- Debt consolidation credit card. A debt consolidation credit card is unsecured and typically comes with a low interest rate for an introductory period of between six and 18 months.
Personal loans and home equity loans are both types of installment credit, which means you would be replacing one form of installment credit with another. HELOCs and credit cards are both forms of revolving credit, meaning you can repay them and borrow again.
The process of debt consolidation is simple. After you have been approved for your new loan, line of credit, or credit card, you get payoff amounts from your auto lenders and use the proceeds from your consolidation to pay off the original loans.
Similarities and Differences Between Car Loan Refinance vs Consolidation
Before we share some tips to help you decide which option is right for you, let’s review the similarities and differences between refinance and debt consolidation.
The key similarities between auto loan refinance and consolidation are as follows:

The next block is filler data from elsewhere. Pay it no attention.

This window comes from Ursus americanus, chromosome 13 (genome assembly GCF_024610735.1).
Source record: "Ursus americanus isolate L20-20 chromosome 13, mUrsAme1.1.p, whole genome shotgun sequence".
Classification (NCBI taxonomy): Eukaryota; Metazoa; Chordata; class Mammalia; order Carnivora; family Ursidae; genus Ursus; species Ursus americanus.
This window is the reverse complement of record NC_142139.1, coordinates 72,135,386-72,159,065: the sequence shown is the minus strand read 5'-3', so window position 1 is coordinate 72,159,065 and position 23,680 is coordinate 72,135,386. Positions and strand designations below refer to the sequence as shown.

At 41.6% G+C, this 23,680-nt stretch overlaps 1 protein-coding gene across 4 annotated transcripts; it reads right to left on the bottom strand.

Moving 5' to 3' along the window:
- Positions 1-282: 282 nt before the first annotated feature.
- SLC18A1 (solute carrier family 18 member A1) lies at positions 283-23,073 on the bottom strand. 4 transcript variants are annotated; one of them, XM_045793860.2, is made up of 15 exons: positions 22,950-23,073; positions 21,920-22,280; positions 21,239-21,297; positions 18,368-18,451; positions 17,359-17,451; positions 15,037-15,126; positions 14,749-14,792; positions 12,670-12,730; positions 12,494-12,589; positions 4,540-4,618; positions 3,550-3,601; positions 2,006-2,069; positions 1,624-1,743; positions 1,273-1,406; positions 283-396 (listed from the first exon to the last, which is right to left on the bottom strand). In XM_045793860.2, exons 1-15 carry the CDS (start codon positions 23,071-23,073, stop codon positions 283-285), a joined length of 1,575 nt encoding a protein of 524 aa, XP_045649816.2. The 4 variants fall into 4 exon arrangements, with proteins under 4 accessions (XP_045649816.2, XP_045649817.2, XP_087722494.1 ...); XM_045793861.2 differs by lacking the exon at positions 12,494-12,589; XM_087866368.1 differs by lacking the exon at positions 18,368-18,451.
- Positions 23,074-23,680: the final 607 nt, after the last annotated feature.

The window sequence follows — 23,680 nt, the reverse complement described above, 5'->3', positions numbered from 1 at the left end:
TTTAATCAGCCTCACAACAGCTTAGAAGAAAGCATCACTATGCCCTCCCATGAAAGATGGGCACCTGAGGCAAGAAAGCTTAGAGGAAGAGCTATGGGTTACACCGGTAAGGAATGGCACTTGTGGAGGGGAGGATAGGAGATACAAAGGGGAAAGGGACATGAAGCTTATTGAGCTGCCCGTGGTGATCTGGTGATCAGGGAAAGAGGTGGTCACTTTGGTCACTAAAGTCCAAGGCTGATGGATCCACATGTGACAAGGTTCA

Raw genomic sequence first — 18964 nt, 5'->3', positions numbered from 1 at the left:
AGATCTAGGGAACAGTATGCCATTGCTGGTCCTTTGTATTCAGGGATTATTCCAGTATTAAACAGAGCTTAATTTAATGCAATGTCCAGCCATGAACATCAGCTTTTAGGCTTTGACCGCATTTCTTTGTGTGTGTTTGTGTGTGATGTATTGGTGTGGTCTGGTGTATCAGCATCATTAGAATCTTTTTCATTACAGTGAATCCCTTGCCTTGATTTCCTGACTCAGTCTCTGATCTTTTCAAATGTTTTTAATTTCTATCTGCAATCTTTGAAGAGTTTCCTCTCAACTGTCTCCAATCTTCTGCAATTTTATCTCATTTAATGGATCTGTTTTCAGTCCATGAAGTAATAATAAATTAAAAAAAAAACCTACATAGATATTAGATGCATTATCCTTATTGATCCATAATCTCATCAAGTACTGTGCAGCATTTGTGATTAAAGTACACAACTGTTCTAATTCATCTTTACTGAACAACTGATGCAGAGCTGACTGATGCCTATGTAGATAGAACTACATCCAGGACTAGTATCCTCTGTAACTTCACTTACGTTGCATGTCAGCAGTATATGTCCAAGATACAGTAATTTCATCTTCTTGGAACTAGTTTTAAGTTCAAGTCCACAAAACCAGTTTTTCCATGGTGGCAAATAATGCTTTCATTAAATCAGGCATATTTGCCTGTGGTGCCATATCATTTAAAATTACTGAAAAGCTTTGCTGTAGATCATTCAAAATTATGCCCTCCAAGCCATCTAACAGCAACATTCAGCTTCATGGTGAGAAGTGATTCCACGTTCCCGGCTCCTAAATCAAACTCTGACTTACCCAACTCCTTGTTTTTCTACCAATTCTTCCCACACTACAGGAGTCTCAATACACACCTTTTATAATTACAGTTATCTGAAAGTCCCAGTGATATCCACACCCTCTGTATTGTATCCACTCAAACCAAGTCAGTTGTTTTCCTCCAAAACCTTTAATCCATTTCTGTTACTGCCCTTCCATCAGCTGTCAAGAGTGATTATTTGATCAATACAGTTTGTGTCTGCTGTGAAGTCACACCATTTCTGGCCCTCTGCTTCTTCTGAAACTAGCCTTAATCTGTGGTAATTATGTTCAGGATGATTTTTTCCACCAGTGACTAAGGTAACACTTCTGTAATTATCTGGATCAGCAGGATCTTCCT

- Both options involve paying off your old car loan using new financing. You’ll either use the proceeds from your new car loan or a new alternative loan (or in some cases, a new credit card) to pay off the original loan.
- Both options will have some impact on your credit because they both involve a hard credit inquiry and may impact your credit utilization and credit mix.
- Both options provide the opportunity to qualify for a lower interest rate than your original loan and may translate to a lower monthly payment, as well.
Here are the key differences between consolidation and refinancing:
- With refinancing, you’re still using your car(s) as collateral and there is the potential they will be repossessed if you default on your loan.
- Requirements vary by lender, but you may not be able to refinance if your car has more than 100,000 miles. There are no mileage requirements for debt consolidation.
- If you use your home equity to borrow, your car won’t act as collateral but your home will. That means that there’s a risk you could lose your home to foreclosure if you default on the loan.
- Refinancing must be done one loan at a time while debt consolidation makes it possible to consolidate all of your car debt into one loan.